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The relationship between the United States federal government and the state governments
The relationship between the United States federal government and the state governments has always attracted a lot of attention. This is defined as federalism, a relationship that means a shift or change of power or authority from the state governments to the national government. Federalism, as a theory, underlines the federal principles that divide powers between the common institutions and member units. Unlike in the case of unitary states, there is non-centralization of sovereignty of federal political order between the varied levels, in which case the units in all levels have the final authority on the varied areas. While there are a number of events that may be tantamount to federalism, the “Race to the Top” program is arguably the most explicit example of federalism in the United States. This refers to a $4.35 billion grant program that was established as a stimulus package. In this program, the states were supposed to submit a proposal on how to improve their educational systems to the federal government. If the proposals were approved, the federal government would provide the funds with which they would implement their plans (Metzger, 19).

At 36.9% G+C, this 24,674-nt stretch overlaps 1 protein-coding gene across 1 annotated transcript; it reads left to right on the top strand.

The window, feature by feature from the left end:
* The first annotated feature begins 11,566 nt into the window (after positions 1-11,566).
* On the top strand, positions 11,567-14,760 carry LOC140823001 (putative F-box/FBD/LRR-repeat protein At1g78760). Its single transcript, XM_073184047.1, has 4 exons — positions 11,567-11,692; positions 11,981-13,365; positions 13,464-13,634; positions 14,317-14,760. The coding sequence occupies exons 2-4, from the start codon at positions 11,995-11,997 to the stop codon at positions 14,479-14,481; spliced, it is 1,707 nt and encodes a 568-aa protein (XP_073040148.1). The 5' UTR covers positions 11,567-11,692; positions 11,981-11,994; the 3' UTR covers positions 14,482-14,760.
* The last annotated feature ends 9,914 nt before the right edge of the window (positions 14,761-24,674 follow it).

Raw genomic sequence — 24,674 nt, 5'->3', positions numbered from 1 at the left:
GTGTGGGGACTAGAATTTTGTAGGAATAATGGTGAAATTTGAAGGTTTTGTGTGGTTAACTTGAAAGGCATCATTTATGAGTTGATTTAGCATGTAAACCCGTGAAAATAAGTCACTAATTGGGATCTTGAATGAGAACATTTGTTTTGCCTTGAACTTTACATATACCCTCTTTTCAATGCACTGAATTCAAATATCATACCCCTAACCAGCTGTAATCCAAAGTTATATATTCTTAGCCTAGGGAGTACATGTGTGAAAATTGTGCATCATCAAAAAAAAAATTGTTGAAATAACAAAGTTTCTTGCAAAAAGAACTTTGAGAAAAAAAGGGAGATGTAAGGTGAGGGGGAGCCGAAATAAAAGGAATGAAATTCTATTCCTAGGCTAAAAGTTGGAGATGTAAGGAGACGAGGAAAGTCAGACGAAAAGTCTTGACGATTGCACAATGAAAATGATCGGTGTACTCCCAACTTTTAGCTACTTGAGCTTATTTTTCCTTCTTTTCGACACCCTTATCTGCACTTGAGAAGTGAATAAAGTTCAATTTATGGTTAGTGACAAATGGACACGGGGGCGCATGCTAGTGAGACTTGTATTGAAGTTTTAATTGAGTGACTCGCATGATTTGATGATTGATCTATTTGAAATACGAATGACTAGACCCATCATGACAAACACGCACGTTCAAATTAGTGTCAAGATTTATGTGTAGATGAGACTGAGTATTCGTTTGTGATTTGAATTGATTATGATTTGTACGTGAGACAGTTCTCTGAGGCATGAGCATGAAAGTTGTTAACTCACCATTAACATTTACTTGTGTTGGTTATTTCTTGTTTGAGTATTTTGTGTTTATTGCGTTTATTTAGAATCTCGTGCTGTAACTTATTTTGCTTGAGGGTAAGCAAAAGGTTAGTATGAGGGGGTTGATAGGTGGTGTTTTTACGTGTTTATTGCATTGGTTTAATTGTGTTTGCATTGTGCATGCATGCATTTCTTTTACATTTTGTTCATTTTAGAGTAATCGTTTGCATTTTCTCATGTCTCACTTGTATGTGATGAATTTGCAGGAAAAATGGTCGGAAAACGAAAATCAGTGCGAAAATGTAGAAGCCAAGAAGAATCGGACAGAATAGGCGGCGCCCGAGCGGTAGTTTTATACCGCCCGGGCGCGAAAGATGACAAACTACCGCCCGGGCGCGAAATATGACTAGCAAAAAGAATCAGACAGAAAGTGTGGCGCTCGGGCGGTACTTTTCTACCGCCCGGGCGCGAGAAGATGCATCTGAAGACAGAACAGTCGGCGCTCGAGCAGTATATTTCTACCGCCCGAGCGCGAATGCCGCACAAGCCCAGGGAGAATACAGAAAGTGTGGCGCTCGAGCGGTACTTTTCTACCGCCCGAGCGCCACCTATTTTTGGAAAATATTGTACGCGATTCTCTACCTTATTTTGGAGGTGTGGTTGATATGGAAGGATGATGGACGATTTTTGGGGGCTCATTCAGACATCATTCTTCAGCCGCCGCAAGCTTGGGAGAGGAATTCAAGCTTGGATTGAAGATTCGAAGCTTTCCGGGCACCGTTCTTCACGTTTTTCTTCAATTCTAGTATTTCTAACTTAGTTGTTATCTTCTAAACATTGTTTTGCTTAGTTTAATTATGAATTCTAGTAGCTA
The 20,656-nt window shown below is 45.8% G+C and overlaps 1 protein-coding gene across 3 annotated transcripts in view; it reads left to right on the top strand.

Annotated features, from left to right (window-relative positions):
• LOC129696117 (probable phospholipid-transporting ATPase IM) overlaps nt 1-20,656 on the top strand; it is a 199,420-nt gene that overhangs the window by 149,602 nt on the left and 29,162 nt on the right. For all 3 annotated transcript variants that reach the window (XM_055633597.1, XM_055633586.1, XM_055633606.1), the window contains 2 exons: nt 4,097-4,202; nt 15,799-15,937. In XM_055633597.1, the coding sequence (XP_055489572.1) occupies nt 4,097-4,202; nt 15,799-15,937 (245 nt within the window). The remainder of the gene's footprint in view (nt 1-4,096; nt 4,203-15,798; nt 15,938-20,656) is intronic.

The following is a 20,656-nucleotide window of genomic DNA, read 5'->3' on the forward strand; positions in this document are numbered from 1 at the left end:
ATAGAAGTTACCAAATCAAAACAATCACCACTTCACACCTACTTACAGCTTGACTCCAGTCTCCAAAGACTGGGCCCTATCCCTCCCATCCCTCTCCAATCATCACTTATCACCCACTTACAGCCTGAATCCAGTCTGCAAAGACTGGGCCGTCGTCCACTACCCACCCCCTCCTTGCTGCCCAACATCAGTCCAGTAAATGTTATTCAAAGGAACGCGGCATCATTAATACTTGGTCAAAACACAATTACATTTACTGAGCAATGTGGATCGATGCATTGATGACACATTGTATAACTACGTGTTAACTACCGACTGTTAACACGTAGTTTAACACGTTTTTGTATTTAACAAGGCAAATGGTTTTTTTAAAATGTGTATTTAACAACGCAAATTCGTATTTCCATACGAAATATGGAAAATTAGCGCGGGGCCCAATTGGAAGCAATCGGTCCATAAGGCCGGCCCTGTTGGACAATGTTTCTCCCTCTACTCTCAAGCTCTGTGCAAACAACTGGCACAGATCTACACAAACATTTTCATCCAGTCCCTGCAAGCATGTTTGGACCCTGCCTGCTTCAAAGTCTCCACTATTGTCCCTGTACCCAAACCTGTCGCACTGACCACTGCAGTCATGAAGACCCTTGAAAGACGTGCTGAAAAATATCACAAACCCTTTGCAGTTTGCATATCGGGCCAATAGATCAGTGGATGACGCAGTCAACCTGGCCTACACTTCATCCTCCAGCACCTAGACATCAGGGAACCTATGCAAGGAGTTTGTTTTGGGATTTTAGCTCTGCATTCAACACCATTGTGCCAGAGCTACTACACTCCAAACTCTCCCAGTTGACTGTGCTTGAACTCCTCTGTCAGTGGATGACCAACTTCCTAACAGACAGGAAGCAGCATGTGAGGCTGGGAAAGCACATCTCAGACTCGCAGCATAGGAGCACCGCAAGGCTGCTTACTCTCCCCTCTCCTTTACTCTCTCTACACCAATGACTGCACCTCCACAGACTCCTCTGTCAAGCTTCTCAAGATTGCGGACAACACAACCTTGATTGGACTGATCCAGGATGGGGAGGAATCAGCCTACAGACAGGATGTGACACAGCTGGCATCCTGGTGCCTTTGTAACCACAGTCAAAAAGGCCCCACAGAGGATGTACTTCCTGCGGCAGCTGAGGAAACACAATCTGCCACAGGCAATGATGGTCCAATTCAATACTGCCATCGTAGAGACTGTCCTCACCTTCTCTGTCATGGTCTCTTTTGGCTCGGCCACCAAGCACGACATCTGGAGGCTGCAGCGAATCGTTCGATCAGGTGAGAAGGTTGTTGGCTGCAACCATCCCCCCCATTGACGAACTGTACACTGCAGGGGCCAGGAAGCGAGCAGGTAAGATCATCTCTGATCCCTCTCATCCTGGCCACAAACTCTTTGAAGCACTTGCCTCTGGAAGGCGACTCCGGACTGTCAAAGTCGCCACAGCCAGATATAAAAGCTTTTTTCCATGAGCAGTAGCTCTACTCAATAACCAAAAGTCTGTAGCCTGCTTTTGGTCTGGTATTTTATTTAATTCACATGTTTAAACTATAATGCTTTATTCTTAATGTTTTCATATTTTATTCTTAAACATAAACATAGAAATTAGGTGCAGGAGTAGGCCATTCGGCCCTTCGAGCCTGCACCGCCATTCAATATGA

There are various aspects that make the program a representation of federalism. First, it is worth noting that the program had a clear outline as to the powers of the states and those of the federal governments. The states have a significant discretion over how the funds would be spent. In fact, the state can spend 50% of the funds won as it deems fit, guided by rules so loose that the state would still comply by using the money on almost any program. In these programs, the states would set the policies governing the learning standards even in cases where uniformity was crucial. The states received a maximum of forty points for joining a conglomerate of states that establish and adopt uniform K-12 standards (Metzger, 19). It is worth noting that the.............
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